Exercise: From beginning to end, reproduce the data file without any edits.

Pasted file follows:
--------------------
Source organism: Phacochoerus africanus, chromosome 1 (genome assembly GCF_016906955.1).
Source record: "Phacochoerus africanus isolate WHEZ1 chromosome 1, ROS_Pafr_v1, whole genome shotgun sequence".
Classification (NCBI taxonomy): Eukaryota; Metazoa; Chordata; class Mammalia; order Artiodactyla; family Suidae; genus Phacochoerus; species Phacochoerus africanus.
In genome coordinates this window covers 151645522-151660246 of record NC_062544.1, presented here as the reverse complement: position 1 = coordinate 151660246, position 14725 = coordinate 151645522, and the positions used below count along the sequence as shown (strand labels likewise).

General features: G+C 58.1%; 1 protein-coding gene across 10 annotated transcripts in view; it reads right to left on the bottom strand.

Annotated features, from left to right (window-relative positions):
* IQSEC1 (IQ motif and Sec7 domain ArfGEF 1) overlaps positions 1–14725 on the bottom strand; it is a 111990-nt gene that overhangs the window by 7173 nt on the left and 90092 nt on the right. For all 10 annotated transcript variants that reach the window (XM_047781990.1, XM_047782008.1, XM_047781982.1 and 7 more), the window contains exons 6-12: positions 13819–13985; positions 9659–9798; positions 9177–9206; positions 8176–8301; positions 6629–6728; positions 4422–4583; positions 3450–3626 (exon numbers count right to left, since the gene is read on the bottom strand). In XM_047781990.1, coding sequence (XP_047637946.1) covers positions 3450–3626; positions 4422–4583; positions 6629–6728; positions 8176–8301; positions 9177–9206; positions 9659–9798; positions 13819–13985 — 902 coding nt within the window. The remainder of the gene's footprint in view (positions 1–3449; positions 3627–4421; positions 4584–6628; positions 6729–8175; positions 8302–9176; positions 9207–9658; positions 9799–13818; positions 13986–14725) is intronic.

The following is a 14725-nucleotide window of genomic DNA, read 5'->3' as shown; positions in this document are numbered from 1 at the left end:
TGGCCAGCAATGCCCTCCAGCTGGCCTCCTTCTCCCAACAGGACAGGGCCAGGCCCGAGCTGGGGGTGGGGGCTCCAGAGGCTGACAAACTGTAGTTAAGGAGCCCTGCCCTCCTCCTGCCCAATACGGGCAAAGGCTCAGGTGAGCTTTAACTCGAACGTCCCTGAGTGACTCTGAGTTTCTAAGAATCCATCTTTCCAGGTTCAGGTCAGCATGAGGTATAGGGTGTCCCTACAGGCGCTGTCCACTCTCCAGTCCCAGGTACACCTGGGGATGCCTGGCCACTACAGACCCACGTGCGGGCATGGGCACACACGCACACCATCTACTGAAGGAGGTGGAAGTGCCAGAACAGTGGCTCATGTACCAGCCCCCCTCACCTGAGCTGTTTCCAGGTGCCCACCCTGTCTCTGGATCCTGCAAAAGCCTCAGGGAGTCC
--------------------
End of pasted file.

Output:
Source organism: Phacochoerus africanus, chromosome 1 (genome assembly GCF_016906955.1).
Source record: "Phacochoerus africanus isolate WHEZ1 chromosome 1, ROS_Pafr_v1, whole genome shotgun sequence".
Classification (NCBI taxonomy): Eukaryota; Metazoa; Chordata; class Mammalia; order Artiodactyla; family Suidae; genus Phacochoerus; species Phacochoerus africanus.
In genome coordinates this window covers 151645522-151660246 of record NC_062544.1, presented here as the reverse complement: position 1 = coordinate 151660246, position 14725 = coordinate 151645522, and the positions used below count along the sequence as shown (strand labels likewise).

General features: G+C 58.1%; 1 protein-coding gene across 10 annotated transcripts in view; it reads right to left on the bottom strand.

Annotated features, from left to right (window-relative positions):
* IQSEC1 (IQ motif and Sec7 domain ArfGEF 1) overlaps positions 1–14725 on the bottom strand; it is a 111990-nt gene that overhangs the window by 7173 nt on the left and 90092 nt on the right. For all 10 annotated transcript variants that reach the window (XM_047781990.1, XM_047782008.1, XM_047781982.1 and 7 more), the window contains exons 6-12: positions 13819–13985; positions 9659–9798; positions 9177–9206; positions 8176–8301; positions 6629–6728; positions 4422–4583; positions 3450–3626 (exon numbers count right to left, since the gene is read on the bottom strand). In XM_047781990.1, coding sequence (XP_047637946.1) covers positions 3450–3626; positions 4422–4583; positions 6629–6728; positions 8176–8301; positions 9177–9206; positions 9659–9798; positions 13819–13985 — 902 coding nt within the window. The remainder of the gene's footprint in view (positions 1–3449; positions 3627–4421; positions 4584–6628; positions 6729–8175; positions 8302–9176; positions 9207–9658; positions 9799–13818; positions 13986–14725) is intronic.

The following is a 14725-nucleotide window of genomic DNA, read 5'->3' as shown; positions in this document are numbered from 1 at the left end:
TGGCCAGCAATGCCCTCCAGCTGGCCTCCTTCTCCCAACAGGACAGGGCCAGGCCCGAGCTGGGGGTGGGGGCTCCAGAGGCTGACAAACTGTAGTTAAGGAGCCCTGCCCTCCTCCTGCCCAATACGGGCAAAGGCTCAGGTGAGCTTTAACTCGAACGTCCCTGAGTGACTCTGAGTTTCTAAGAATCCATCTTTCCAGGTTCAGGTCAGCATGAGGTATAGGGTGTCCCTACAGGCGCTGTCCACTCTCCAGTCCCAGGTACACCTGGGGATGCCTGGCCACTACAGACCCACGTGCGGGCATGGGCACACACGCACACCATCTACTGAAGGAGGTGGAAGTGCCAGAACAGTGGCTCATGTACCAGCCCCCCTCACCTGAGCTGTTTCCAGGTGCCCACCCTGTCTCTGGATCCTGCAAAAGCCTCAGGGAGTCC